Published October 16, 2019
When speaking with teachers at BUILD Community School about the student writing initiative piloted last school year through the school’s partnership with the Graduate School of Education, you hear words like creativity, empowerment and ownership. The teachers in this PK–8 school on Buffalo’s East Side were describing the qualities and characteristics associated with a student-centered writing program. One of the writing programs was led by David Gorlewski, clinical assistant professor from the Department of Educational Leadership and Policy.
Last fall, following an analysis of the curriculum and numerous classroom observations, Gorlewski proposed balancing BUILD’s test-preparation reading and writing activities with a student-centered writing program recommended by the National Council of Teachers of English — a proposal accepted by building principal Tanika Shedrick. Gorlewski began working with seven teacher volunteers to implement the program, which featured daily writing, student collaboration and writing for different audiences and purposes. A key program element was the establishment of a student writing portfolio system that allowed teachers and administrators to view student writing programmatically, and to gauge writing growth over time.
The approach worked so well that Shedrick asked Gorlewski to implement the writing initiative on a school-wide basis for the 2019–20 school year. The implementation began with two full days of writing instruction professional development for BUILD teachers this past August, led by Gorlewski and several BUILD faculty members.
Looking back at the pilot program, teachers were uniformly pleased with the outcomes. Third-grade teacher Meggan Broomfield notes that the program gave students “a voice,” as well as multiple opportunities to write.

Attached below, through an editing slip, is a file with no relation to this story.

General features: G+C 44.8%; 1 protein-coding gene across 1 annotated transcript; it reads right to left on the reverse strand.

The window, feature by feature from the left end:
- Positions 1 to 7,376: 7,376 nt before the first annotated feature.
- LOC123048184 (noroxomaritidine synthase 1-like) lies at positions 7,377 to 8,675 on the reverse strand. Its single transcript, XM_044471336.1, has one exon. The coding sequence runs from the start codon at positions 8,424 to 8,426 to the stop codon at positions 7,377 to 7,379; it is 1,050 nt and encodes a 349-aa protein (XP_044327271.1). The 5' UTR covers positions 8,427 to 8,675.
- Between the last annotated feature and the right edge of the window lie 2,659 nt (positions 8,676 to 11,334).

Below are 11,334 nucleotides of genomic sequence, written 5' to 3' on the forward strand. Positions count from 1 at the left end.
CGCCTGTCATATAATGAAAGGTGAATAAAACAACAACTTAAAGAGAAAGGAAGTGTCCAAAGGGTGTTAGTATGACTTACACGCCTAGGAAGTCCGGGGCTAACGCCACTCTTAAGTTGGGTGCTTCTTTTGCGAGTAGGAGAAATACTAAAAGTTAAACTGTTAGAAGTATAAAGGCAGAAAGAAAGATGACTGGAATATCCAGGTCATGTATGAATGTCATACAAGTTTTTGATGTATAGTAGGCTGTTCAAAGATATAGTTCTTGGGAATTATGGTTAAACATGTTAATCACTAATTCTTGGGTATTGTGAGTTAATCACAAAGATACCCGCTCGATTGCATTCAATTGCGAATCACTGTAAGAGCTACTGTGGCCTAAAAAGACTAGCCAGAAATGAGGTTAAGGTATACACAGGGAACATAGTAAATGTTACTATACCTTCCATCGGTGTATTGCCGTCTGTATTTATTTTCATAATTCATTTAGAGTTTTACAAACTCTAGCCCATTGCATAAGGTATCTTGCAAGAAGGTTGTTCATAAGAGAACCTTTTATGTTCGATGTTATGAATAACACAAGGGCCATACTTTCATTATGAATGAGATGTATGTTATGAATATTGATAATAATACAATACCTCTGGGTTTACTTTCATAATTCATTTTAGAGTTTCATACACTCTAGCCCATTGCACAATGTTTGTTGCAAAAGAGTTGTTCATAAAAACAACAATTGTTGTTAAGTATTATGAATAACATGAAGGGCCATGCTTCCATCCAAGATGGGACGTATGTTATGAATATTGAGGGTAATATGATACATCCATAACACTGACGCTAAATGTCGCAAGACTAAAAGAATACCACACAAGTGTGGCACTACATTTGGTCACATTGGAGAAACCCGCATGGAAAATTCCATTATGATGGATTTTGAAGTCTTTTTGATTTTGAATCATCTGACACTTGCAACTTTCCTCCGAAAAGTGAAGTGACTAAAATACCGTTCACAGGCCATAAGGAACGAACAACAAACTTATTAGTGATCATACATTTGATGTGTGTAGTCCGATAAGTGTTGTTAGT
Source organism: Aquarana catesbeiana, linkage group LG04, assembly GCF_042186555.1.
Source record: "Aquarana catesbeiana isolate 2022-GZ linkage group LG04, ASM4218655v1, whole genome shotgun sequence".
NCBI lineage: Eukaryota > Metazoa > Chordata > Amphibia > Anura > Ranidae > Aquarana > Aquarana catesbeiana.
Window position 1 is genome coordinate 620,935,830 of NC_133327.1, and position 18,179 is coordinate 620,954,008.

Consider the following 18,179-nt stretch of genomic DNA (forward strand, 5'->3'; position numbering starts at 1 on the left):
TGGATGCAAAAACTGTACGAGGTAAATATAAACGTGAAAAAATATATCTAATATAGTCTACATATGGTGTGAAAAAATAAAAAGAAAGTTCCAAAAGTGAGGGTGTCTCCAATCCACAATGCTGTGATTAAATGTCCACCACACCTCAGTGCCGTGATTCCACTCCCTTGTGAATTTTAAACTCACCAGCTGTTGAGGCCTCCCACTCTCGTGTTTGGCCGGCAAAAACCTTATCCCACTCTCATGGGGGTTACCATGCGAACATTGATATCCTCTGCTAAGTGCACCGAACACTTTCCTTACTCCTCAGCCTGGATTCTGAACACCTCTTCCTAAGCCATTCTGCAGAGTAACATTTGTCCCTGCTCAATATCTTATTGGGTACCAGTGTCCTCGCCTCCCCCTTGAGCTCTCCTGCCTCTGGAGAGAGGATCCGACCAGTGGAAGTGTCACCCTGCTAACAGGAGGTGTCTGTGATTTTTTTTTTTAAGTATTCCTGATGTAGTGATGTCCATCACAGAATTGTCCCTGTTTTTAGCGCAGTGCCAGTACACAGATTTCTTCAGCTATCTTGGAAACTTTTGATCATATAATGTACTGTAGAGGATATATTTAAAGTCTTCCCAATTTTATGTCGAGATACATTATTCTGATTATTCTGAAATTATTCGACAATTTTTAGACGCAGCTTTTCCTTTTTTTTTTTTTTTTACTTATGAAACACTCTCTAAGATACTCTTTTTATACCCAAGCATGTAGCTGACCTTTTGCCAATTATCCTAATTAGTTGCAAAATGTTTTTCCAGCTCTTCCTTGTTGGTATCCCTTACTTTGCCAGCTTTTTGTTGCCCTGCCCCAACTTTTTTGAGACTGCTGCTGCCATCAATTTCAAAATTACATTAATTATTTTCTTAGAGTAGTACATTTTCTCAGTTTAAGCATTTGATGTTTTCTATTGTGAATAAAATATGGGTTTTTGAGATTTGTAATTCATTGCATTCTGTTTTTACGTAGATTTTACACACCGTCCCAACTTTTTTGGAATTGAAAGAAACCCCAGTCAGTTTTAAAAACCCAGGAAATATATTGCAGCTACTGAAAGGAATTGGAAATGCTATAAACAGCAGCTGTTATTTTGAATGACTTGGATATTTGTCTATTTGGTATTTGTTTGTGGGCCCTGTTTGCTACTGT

“Students had a positive response because they were able to express themselves freely,” says Broomfield.
John Alessandra, a fifth-grade teacher, agrees. “Students fostered a love for writing and were given the freedom to display their creativity through a variety of writing pieces. Students were empowered to choose their own topics and they felt a sense of ownership and pride after creating their own piece and sharing it with an audience.”
Another fifth-grade teacher, Jessica Bernstein, sees a connection for students between free writing and motivation to write. “The students truly enjoyed being able to express themselves through free writing rather than being told to write about a specific topic,” says Bernstein. “And they really looked forward to writing.”
Reflecting on his experiences at BUILD last year, Gorlewski observed that students developed a positive attitude toward writing. “Perhaps the key outgrowth of this initiative is that BUILD’s students truly see themselves as writers.”
Gorlewski will be working with BUILD administrators, teachers and students throughout the 2019–20 school year providing on-site, ongoing professional development and support for this student-centered writing program.